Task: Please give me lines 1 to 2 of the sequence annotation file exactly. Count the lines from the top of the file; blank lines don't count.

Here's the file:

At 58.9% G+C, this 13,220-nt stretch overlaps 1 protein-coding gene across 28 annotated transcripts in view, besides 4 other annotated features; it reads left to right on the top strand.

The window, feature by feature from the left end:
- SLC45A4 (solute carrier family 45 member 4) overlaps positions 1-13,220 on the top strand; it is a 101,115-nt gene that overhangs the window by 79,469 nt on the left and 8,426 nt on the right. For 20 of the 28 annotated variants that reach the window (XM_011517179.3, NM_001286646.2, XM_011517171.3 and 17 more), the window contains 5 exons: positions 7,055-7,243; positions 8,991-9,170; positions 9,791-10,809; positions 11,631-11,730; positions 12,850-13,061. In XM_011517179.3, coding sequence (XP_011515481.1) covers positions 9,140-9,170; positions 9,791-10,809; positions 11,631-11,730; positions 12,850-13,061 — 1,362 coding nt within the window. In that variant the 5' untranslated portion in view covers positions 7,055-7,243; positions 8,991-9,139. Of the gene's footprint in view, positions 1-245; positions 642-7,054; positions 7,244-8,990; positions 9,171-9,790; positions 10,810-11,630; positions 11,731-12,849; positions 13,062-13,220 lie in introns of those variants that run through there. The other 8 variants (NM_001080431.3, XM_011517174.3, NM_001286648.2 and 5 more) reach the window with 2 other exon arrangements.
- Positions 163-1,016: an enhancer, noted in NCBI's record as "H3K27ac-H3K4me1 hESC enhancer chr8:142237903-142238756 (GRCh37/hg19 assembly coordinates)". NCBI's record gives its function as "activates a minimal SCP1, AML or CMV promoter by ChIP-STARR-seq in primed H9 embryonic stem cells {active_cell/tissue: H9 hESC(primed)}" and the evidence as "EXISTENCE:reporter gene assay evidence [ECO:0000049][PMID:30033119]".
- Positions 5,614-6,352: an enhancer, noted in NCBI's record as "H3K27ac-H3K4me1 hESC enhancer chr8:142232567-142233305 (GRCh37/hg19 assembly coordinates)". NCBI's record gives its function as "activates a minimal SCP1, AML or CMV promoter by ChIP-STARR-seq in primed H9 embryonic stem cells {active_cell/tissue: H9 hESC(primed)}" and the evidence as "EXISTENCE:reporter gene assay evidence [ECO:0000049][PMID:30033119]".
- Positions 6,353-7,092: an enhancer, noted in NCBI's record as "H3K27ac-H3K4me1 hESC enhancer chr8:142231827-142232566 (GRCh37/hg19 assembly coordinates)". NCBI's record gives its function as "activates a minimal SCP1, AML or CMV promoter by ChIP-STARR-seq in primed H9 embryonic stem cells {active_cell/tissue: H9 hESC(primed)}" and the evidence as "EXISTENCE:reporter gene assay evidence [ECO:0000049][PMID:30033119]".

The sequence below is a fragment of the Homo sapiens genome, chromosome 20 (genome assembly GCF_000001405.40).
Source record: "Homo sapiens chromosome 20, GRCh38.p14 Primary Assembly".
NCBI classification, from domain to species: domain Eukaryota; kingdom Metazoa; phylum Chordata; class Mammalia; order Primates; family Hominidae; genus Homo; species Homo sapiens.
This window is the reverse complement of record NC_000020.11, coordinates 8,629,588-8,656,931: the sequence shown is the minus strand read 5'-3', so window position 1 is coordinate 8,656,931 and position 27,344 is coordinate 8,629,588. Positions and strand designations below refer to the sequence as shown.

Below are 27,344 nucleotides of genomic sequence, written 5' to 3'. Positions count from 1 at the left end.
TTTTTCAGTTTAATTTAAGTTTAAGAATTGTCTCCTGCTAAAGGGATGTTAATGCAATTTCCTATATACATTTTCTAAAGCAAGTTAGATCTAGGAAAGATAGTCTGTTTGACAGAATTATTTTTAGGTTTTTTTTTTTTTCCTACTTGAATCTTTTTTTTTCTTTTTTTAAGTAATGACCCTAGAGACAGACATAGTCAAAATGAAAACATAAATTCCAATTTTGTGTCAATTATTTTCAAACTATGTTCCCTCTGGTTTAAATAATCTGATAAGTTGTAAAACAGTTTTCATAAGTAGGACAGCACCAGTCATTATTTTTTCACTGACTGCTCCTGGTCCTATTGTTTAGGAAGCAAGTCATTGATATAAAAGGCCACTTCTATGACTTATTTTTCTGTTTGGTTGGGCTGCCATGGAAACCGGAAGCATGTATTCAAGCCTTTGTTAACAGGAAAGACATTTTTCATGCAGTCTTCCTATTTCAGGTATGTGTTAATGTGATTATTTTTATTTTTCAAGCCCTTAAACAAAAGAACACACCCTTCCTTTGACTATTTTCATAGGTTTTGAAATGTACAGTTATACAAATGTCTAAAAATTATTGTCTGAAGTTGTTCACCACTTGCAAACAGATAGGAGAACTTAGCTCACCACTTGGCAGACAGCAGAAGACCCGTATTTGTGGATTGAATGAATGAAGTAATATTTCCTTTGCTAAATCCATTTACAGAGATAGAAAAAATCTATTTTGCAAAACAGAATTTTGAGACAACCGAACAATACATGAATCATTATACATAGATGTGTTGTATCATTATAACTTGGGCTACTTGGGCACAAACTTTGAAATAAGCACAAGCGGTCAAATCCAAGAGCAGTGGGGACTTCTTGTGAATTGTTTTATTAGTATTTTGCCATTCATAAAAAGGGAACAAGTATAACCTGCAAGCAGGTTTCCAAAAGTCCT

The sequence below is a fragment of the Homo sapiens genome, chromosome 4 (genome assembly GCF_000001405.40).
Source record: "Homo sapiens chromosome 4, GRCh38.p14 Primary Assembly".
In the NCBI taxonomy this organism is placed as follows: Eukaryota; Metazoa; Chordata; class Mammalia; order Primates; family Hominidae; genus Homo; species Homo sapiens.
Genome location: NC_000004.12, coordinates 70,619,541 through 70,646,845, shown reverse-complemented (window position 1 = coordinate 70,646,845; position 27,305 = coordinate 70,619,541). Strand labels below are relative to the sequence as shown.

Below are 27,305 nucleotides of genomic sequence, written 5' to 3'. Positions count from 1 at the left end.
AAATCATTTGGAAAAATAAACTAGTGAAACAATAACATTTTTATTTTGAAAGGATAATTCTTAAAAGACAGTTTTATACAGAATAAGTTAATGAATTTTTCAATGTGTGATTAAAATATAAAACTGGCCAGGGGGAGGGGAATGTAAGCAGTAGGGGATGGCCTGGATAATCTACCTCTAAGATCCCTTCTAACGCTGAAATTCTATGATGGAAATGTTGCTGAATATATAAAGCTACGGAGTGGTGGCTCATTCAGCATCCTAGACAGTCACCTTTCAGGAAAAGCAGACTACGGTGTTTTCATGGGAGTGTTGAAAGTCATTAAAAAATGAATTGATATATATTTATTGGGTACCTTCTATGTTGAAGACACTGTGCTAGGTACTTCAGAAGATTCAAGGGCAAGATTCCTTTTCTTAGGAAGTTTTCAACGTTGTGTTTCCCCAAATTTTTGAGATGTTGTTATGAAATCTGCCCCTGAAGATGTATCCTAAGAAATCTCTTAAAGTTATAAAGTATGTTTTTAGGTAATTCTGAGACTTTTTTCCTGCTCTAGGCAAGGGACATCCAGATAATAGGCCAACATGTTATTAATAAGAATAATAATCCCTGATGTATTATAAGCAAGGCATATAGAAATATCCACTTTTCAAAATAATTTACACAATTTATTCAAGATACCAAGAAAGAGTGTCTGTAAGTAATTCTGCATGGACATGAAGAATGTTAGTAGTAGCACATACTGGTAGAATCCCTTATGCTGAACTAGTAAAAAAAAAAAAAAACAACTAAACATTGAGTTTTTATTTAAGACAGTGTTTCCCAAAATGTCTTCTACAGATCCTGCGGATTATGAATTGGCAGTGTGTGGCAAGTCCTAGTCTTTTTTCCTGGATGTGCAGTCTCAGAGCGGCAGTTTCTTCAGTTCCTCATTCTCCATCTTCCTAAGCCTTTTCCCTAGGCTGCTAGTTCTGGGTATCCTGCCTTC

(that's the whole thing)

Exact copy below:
At 58.9% G+C, this 13,220-nt stretch overlaps 1 protein-coding gene across 28 annotated transcripts in view, besides 4 other annotated features; it reads left to right on the top strand.

The window, feature by feature from the left end: